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ADHD is associated with abnormal, persistent symptoms of inattention and/or hyperactivity and impulsiveness1 that cause educational, social and emotional problems.
Children with ADHD have difficulty learning, communicating and interacting. Because of this, they may have problems at school, may find it difficult to make and keep friends, and can be unpopular with their peers and teachers because of their challenging behaviour.
Children with ADHD may show mainly symptoms of inattention, or of hyperactivity and impulsiveness or, more commonly, both.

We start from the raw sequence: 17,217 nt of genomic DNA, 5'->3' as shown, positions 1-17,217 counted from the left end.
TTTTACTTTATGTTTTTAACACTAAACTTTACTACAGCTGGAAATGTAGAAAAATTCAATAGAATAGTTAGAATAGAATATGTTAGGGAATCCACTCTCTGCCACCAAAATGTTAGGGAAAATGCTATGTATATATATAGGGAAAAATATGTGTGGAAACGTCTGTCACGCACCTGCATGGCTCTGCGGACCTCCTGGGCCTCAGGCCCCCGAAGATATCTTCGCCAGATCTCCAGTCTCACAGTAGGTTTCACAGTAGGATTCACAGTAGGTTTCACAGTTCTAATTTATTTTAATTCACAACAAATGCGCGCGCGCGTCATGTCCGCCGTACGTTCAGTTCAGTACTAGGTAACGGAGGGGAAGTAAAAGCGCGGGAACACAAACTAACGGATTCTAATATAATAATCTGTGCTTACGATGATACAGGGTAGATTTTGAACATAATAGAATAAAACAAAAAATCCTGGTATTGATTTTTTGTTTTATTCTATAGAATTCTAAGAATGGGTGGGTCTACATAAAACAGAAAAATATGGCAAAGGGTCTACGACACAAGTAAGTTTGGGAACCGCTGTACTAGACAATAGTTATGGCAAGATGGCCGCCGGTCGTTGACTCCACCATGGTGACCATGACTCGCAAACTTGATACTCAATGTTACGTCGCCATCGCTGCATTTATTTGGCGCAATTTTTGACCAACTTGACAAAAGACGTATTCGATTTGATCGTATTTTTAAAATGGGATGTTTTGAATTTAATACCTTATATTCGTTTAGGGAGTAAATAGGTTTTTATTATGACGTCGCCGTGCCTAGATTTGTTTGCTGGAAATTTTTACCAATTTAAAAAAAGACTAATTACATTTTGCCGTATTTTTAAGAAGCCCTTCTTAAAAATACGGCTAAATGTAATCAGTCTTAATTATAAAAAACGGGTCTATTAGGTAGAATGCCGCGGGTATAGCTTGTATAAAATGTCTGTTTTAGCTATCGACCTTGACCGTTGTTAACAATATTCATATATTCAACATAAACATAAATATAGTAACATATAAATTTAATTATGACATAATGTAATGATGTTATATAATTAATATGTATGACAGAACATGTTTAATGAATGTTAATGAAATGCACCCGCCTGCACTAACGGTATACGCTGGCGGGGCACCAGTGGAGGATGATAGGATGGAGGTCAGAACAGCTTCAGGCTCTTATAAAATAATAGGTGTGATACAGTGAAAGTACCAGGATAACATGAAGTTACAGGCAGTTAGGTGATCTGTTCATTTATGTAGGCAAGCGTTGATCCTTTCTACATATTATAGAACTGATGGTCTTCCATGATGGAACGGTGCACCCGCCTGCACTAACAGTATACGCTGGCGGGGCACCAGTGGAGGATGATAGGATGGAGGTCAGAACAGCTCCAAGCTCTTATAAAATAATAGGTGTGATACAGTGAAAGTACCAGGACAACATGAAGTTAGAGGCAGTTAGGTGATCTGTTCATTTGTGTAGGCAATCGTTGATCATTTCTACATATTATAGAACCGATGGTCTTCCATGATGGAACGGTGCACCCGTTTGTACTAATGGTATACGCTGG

To qualify as ADHD, these problems:1
Some children only have problems with inattention and some (actually very few) only have problems with hyperactivity and impulsiveness, but many have a combination of both types.1
The term "hyperkinetic disorder" is also sometimes used to describe those children with severe ADHD associated with significant hyperactivity.3